Former opera singer Peter Sicilian presented a seminar on public speaking Wednesday on campus, stressing the importance of strong vocal communication.
The seminar, titled “Speaking for Success: Improving Speech Quality and Voice Effectiveness,” was held to help prepare attendees for presenting to an audience of any size.
Sicilian’s course was influenced by and derived from the work of Dr. Morton Cooper, a licensed speech pathologist and former Director of the Voice and Speech Clinic at UCLA Medical Center and author of books, CD’s and DVD’s about attaining a powerful voice.
He said he developed the course because it is important to teach students how to deliver information successfully.
“A lot of why I developed this course was, is your message being heard when you’re talking, or is it being obscured by either your style or mannerisms?” Sicilian said. “People can have the most amazing message, but nobody can hear it, and that’s sad.”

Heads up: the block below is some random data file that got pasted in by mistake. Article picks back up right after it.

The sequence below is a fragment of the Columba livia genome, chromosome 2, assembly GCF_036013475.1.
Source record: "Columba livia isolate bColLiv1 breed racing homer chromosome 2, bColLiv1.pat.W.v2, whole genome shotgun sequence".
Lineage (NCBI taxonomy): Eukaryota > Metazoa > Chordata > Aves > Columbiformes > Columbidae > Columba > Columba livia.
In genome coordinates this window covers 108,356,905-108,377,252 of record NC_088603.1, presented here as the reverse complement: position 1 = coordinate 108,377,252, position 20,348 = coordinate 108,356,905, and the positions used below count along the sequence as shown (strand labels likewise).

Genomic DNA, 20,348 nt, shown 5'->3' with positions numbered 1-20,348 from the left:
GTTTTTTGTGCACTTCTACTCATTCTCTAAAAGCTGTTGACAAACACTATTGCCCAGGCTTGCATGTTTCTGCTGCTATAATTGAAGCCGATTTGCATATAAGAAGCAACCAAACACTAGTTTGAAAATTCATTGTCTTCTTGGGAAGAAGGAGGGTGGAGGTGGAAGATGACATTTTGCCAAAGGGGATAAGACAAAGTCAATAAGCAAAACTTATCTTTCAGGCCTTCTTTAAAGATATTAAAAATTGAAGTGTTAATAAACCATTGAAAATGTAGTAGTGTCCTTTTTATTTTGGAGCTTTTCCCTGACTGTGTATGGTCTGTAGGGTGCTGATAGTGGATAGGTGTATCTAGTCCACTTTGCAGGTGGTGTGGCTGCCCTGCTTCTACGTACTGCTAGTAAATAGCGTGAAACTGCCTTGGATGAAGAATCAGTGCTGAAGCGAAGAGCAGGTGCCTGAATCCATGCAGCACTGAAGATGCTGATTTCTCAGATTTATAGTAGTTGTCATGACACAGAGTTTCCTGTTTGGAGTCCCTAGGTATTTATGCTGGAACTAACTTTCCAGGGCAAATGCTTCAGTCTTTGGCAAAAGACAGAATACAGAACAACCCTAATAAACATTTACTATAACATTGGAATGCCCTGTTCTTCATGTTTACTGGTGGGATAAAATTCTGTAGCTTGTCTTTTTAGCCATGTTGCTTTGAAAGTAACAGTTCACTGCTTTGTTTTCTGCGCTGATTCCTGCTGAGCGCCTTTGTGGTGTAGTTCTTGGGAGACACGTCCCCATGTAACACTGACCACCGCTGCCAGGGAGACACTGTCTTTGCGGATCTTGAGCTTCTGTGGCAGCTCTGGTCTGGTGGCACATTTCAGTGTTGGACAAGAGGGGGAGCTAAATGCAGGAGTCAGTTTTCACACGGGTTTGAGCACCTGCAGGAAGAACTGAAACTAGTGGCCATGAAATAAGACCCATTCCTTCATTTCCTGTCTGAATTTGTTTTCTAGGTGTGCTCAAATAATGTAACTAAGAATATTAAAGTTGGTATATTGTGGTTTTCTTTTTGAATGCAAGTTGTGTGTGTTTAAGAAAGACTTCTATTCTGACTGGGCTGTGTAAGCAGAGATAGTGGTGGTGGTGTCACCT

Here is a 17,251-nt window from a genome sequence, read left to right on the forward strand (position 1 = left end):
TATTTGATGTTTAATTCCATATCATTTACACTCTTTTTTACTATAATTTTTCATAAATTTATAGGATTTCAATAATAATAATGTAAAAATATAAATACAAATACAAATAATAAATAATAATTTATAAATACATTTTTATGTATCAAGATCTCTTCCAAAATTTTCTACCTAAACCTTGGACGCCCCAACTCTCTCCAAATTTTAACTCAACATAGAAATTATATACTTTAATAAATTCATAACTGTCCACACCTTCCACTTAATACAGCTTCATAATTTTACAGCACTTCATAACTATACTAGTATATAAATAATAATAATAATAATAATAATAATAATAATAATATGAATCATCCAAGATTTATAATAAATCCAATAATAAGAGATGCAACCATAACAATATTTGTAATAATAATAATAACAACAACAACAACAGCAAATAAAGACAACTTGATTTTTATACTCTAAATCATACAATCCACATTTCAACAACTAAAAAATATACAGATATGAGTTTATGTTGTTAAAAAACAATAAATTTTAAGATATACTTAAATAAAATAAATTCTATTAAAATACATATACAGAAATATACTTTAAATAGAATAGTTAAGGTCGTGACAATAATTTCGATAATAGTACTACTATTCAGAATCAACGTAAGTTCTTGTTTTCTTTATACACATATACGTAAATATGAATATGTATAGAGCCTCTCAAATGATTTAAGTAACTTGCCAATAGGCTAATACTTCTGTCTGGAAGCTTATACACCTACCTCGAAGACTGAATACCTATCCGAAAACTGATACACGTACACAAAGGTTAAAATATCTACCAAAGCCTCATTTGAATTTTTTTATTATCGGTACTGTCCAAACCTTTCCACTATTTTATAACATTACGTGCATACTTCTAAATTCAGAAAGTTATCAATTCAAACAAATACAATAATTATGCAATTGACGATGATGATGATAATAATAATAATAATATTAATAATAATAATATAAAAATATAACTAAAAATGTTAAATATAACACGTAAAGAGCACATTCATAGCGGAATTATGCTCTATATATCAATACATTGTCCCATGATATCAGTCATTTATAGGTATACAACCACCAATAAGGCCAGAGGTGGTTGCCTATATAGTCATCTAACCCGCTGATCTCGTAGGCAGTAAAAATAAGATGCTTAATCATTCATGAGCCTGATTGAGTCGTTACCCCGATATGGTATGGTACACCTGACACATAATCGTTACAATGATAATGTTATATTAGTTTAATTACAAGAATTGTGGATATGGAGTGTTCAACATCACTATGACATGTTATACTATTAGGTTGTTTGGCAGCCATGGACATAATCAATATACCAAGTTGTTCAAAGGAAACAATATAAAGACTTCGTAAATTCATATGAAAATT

Sicilian sang for the Tri-Cities Opera between 1985 and 1995. During this time he taught a Binghamton University graduate class on singing. He said he noticed his students, despite being talented singers, would speak improperly and was moved to begin developing his course.
“Some people talk too low, some people talk too high,” Sicilian said. “Sometimes that’s a product of our parents, how we’re brought up.”
Sicilian’s hands-on approach for his course included requiring attendees to participate by reading and doing breathing and voice exercises, such as tongue trilling. Sicilian also gave advice on how to position oneself while speaking in order to produce the most commanding voice possible.
“The only thing that kind of stands in your way of better projecting your voice is the tension in your body,” Sicilian said. “Another thing to be aware of is the alignment of your body.”
Kathryn Perry, an adaptive technology specialist at BU, attended the course to work on using a clear and honest voice during staff meetings.
“The seminar was helpful,” Perry said. “It was informative, educational and raised awareness on the simple things that can be done to improve speech effectiveness.”
Perry suggested extending the seminar beyond its sole session to increase its helpfulness.
“Of course a one-time session won’t work magic, so I also recommend the course be offered in multiple parts so that follow up work can be done and successful changes can continue to be built upon,” Perry said.